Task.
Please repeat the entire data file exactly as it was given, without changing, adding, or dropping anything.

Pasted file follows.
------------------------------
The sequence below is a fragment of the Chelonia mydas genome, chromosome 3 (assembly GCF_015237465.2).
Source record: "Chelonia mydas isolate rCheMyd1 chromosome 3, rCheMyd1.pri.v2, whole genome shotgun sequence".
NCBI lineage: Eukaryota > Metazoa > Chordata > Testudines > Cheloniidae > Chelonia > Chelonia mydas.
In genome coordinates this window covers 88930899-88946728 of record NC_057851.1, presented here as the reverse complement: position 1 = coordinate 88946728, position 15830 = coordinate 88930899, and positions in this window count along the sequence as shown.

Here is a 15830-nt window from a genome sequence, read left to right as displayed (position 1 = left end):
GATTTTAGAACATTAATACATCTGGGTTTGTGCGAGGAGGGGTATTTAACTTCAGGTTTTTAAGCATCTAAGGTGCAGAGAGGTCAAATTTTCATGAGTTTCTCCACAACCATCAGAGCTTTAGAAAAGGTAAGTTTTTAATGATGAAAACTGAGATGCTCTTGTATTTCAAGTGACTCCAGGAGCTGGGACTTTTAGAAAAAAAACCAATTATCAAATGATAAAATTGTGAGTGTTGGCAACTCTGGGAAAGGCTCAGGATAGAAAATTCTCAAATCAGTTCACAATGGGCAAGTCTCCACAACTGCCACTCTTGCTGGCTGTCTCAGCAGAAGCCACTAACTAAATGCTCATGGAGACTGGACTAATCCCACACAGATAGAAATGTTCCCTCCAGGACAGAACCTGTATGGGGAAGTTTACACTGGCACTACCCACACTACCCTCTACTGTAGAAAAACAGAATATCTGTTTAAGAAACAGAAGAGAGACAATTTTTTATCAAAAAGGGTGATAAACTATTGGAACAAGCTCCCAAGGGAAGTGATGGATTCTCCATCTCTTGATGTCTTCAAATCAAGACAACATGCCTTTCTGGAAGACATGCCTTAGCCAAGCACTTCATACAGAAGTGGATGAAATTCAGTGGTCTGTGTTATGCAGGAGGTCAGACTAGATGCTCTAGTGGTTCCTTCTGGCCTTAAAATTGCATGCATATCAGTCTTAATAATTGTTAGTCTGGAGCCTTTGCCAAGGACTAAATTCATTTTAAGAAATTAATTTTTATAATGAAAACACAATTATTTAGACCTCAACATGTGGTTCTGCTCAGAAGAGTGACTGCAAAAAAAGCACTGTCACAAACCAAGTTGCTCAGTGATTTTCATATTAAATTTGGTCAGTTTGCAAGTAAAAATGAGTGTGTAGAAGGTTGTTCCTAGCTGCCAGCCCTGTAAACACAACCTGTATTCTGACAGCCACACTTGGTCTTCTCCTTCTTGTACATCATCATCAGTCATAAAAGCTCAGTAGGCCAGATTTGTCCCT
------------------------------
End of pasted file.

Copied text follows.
The sequence below is a fragment of the Chelonia mydas genome, chromosome 3 (assembly GCF_015237465.2).
Source record: "Chelonia mydas isolate rCheMyd1 chromosome 3, rCheMyd1.pri.v2, whole genome shotgun sequence".
NCBI lineage: Eukaryota > Metazoa > Chordata > Testudines > Cheloniidae > Chelonia > Chelonia mydas.
In genome coordinates this window covers 88930899-88946728 of record NC_057851.1, presented here as the reverse complement: position 1 = coordinate 88946728, position 15830 = coordinate 88930899, and positions in this window count along the sequence as shown.

Here is a 15830-nt window from a genome sequence, read left to right as displayed (position 1 = left end):
GATTTTAGAACATTAATACATCTGGGTTTGTGCGAGGAGGGGTATTTAACTTCAGGTTTTTAAGCATCTAAGGTGCAGAGAGGTCAAATTTTCATGAGTTTCTCCACAACCATCAGAGCTTTAGAAAAGGTAAGTTTTTAATGATGAAAACTGAGATGCTCTTGTATTTCAAGTGACTCCAGGAGCTGGGACTTTTAGAAAAAAAACCAATTATCAAATGATAAAATTGTGAGTGTTGGCAACTCTGGGAAAGGCTCAGGATAGAAAATTCTCAAATCAGTTCACAATGGGCAAGTCTCCACAACTGCCACTCTTGCTGGCTGTCTCAGCAGAAGCCACTAACTAAATGCTCATGGAGACTGGACTAATCCCACACAGATAGAAATGTTCCCTCCAGGACAGAACCTGTATGGGGAAGTTTACACTGGCACTACCCACACTACCCTCTACTGTAGAAAAACAGAATATCTGTTTAAGAAACAGAAGAGAGACAATTTTTTATCAAAAAGGGTGATAAACTATTGGAACAAGCTCCCAAGGGAAGTGATGGATTCTCCATCTCTTGATGTCTTCAAATCAAGACAACATGCCTTTCTGGAAGACATGCCTTAGCCAAGCACTTCATACAGAAGTGGATGAAATTCAGTGGTCTGTGTTATGCAGGAGGTCAGACTAGATGCTCTAGTGGTTCCTTCTGGCCTTAAAATTGCATGCATATCAGTCTTAATAATTGTTAGTCTGGAGCCTTTGCCAAGGACTAAATTCATTTTAAGAAATTAATTTTTATAATGAAAACACAATTATTTAGACCTCAACATGTGGTTCTGCTCAGAAGAGTGACTGCAAAAAAAGCACTGTCACAAACCAAGTTGCTCAGTGATTTTCATATTAAATTTGGTCAGTTTGCAAGTAAAAATGAGTGTGTAGAAGGTTGTTCCTAGCTGCCAGCCCTGTAAACACAACCTGTATTCTGACAGCCACACTTGGTCTTCTCCTTCTTGTACATCATCATCAGTCATAAAAGCTCAGTAGGCCAGATTTGTCCCT